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Remember the deaths and casualties when debating Iraq
20 August 2002
As Australian policy makers and the public weigh the pros and cons of supporting an illegal US attack on Iraq, it is important for people to take into consideration the public health costs of the first war on the people of Iraq.
The book War and Public Health published in 2000 by the American Public Health Association reported sobering casualty estimates. The more than 80,000 tons of explosives dropped by coalition forces led by the US killed between 50,000 and 100,000 Iraqi soldiers.
Thousands of civilians were killed during the campaign, and 9,000 homes were destroyed. The civilian death toll in 1991 - after the massive bombing campaign was stopped - rose to 111,000 people. Of these deaths, 70,000 were children under 15 years of age. This number is even higher when counting the continual bombing runs conducted by the US and the UK since 1998.
These deaths were caused by health effects resulting from the destruction of Iraq's civilian infrastructure, especially electricity-generating power plants, which led to a breakdown in water purification and sanitation. This breakdown caused outbreaks of infectious diseases such as cholera, typhoid, malaria, polio, and hepatitis.
UNICEF has reported that over a decade of economic sanctions have resulted in the deaths of 500,000 children due to malnutrition, diarrhea, and other preventable diseases.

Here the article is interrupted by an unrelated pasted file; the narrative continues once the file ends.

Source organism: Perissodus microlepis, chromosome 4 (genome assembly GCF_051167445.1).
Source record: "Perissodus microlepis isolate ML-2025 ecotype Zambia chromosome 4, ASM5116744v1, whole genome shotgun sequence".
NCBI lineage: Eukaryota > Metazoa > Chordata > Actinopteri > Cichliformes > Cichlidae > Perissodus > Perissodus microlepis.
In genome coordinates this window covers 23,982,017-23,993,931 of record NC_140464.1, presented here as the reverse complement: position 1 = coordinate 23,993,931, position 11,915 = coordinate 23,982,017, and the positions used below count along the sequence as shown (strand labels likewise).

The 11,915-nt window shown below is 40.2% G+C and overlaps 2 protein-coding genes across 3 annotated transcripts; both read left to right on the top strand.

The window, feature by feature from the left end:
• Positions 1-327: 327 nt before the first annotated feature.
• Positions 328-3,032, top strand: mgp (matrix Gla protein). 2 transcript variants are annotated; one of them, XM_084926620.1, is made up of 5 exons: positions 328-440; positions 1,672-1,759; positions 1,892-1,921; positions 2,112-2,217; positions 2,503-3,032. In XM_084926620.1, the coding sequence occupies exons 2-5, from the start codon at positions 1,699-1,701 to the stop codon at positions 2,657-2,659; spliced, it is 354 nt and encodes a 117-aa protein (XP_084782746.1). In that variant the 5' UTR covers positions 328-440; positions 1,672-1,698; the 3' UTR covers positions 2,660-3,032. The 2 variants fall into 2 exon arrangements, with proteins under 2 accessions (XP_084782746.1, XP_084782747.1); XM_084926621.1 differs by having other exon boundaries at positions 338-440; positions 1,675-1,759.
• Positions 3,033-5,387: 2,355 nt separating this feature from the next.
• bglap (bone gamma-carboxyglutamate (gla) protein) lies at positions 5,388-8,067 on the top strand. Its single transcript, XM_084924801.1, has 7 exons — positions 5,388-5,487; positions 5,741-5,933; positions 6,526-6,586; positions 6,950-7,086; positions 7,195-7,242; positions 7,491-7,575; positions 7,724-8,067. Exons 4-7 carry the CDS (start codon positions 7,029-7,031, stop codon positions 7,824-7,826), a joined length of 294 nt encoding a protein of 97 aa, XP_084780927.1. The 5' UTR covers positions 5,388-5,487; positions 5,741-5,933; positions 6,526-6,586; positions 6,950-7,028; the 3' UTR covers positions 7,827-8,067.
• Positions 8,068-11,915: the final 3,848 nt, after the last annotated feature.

Nearly 400 US and allied military personnel were killed in the Gulf War, and some 25,000 veterans are suffering from "Gulf War Syndrome", including the effects of depleted uranium used in munitions.
If the US even considers using a 'mini-nuke', it would be an act in violation of international law. If the target were a bunker in Baghdad, there would be roughly 20 000 innocent people in the radius of total lethality of the explosion.
We ask that all Australians keep the human costs of war in mind as they debate Australia's support to the US. Entering the debate should also be the fact that UNSCOM qualitatively disarmed Iraq of weapons of mass destruction before the US ordered withdrawal of inspectors in December 1998, two days before the United States began bombing Iraq. An attack on Iraq has no demonstrated connection to the terrorism of 11 September.
Medical Association for Prevention of War, Australia (MAPW), Press Release